By Kristine Power |
Nov. 22, 2013
Memorial’s School of Graduate Studies (SGS), the Queen Elizabeth II (QEII) Library and the Department of Computing & Communications have collaborated on a streamlined process for publishing master’s and doctoral theses that makes for a quickly and globally accessible product.
In January 2014 Memorial graduate students will be able to upload their thesis directly through a secure form on the my.mun.ca portal.
The transition from paper to digital removes the burden and expense of shipping each thesis out of province to be bound and printed—a costly process that can take up to 12 months before it is received, catalogued and digitized in Memorial’s institutional research repository by the QEII Library. Once implemented, the new process will take less than 24 hours from the time an e-thesis is finally submitted to the time it is entered into the repository.
“Having access to the born digital version of the thesis is not only better for long-term preservation but also provides more improved access,” said Slavko Manojlovich, associate university librarian (information technology). “Before this initiative, a thesis had to be scanned page by page, processed by optical character recognition software for full-text searching and catalogued using metadata available in the thesis. Digital versions of a thesis are much better quality than scanned paper versions especially when it comes to embedded colour images and charts. In addition, a greater number of theses are submitted with supplementary files (datasets, software, video, audio, etc.) which we now package with the thesis.”
In the past, graduate work was difficult to access despite being of considerable interest to the larger research community. It was either held on microfilm or shelved in non-circulating collections in libraries. Once published in the online research repository, researchers can find the information by keyword searching in Google and similar search engines. Items in the repository are free and can be used and cited by researchers around the world. The QEII is steadily digitalizing every thesis ever produced at Memorial and has fewer than a 1,000 of the 6,200 to complete.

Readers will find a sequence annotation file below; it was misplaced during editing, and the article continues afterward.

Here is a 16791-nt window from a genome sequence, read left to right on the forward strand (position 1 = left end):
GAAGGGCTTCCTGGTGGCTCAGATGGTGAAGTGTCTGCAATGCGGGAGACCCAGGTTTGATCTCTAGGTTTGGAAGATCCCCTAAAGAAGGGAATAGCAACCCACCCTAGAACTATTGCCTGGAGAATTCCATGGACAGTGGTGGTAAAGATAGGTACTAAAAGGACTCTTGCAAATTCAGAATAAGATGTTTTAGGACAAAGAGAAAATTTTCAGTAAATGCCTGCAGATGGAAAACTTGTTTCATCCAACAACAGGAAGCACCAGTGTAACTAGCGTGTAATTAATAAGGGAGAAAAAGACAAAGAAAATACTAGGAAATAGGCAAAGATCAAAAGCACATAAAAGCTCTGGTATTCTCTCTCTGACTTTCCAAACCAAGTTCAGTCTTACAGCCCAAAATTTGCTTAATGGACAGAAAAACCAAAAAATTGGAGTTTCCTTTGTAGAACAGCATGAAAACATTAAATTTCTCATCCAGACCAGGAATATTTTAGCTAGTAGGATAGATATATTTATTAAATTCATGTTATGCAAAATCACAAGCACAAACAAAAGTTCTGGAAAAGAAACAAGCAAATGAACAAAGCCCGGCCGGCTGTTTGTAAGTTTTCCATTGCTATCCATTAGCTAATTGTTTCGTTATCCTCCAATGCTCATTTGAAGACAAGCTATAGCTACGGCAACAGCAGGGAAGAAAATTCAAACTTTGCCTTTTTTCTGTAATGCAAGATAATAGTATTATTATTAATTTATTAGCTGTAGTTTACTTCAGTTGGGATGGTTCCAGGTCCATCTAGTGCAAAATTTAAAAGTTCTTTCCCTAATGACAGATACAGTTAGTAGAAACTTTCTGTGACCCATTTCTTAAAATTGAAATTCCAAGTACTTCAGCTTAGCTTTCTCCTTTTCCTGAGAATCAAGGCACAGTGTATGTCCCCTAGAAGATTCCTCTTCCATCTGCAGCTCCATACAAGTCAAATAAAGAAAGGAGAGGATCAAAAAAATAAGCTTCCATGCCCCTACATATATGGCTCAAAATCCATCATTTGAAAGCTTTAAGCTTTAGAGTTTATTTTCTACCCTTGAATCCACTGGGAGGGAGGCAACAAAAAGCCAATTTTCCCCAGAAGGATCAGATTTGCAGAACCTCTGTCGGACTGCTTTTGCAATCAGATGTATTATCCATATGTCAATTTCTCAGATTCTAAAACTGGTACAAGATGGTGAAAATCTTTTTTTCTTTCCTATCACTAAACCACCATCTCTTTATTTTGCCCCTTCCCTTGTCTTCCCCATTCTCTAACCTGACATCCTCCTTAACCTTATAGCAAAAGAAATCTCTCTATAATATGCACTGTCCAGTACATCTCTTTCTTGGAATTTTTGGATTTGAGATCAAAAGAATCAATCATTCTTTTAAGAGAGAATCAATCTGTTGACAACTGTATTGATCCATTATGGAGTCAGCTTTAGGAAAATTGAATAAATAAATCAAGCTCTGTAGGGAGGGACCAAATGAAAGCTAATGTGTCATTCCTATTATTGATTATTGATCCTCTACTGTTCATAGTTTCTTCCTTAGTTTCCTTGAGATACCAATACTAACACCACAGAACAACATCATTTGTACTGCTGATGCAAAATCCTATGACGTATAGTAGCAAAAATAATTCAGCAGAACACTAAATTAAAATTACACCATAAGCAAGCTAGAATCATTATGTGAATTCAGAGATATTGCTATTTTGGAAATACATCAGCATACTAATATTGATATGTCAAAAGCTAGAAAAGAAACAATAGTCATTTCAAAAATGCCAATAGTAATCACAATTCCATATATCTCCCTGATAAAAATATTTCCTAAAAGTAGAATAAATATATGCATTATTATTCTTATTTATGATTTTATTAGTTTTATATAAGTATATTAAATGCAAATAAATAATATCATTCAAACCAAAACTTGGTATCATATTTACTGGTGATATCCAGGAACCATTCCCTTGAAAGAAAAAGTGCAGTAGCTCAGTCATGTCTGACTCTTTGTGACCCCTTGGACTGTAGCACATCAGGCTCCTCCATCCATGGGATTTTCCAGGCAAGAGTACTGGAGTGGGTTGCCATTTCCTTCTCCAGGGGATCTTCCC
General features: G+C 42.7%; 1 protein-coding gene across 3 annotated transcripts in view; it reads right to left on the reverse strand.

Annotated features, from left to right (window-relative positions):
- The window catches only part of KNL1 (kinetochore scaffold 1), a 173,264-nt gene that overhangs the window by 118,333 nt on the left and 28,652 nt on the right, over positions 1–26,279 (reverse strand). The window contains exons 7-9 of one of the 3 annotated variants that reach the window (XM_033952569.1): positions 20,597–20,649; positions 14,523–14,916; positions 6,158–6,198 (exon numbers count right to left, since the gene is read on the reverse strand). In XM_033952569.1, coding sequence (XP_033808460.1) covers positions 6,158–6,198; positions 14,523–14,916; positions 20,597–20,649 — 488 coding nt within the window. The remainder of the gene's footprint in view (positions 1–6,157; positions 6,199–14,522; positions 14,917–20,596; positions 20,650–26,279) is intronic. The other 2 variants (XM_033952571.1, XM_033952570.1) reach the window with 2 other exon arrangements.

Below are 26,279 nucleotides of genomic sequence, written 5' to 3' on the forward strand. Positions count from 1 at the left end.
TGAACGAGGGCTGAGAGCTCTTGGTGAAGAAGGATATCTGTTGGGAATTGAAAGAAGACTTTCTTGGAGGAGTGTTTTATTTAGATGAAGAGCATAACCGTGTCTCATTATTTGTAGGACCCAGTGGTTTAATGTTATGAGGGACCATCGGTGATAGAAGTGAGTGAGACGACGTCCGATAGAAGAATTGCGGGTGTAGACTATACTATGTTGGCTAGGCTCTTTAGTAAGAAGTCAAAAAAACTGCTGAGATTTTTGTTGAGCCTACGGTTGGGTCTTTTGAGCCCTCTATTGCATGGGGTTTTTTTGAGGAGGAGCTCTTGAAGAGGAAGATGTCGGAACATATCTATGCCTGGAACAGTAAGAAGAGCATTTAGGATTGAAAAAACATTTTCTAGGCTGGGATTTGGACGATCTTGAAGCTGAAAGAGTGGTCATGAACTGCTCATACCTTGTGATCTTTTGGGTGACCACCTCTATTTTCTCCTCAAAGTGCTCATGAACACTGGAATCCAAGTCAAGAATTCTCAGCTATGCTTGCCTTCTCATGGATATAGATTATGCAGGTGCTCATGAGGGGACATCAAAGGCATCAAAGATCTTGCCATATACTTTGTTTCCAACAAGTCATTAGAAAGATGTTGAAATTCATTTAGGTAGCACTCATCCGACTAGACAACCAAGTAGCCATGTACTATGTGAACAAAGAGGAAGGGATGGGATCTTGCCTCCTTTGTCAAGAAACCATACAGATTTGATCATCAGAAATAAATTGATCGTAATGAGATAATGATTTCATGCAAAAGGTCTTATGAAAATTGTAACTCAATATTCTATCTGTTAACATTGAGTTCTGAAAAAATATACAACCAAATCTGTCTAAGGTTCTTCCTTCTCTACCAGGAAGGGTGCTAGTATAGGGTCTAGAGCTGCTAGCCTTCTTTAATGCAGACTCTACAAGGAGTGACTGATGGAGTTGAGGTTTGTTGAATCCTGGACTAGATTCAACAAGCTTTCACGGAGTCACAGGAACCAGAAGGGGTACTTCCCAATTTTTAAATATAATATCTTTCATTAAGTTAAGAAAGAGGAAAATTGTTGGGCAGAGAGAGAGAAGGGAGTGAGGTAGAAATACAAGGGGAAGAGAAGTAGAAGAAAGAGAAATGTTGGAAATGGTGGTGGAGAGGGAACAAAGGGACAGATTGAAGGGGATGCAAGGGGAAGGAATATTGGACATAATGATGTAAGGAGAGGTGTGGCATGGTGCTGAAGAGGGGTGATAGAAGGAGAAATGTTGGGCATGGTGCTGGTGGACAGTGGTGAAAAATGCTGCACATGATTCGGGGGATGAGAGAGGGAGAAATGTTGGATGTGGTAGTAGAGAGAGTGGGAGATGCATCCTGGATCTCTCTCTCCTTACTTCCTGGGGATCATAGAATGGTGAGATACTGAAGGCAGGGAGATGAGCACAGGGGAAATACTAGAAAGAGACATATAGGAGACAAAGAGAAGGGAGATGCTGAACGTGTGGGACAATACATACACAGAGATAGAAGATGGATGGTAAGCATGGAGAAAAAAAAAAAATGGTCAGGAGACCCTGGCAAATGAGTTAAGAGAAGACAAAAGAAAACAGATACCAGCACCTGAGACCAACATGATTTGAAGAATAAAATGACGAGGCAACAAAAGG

“A thesis project is the culmination of years of focused and rigorous scholarship and often represents original work in a subject area,” said Dr. Noreen Golfman, dean, SGS. “Graduate theses represent a sizable portion of Memorial’s research output and we are glad to be able to share the material with researchers around the globe.”
Dr. Pam Hall is a recent graduate of Memorial’s interdisciplinary PhD program. She says her thesis, Recruiting the Visual- Knowing our CommonPlace: Towards an Encyclopedia of Local Knowledge, will have a much wider audience thanks to its digital format. To view Dr. Hall’s thesis, go to: http://research.library.mun.ca/2434/
“My research and creation has relevance far beyond Newfoundland and even beyond Canada, so digital access enables others around the world concerned with local knowledge, and with the contribution art might play in making it visible, to see the entire project -- its images as well as its text(s),” said Dr. Hall. “It also opens up access to others outside the academy...artists working in communities, communities working to steward and archive their own local knowledge, and does so in an affordable way that doesn't involve spending a lot of money on a richly visual project like mine, that frankly would be too expensive for most folks to print."
For master’s and doctoral students interested in submitting theses electronically, please contact Andrew Kim at email@example.com. For more information, please visit the SGS website at www.mun.ca/sgs.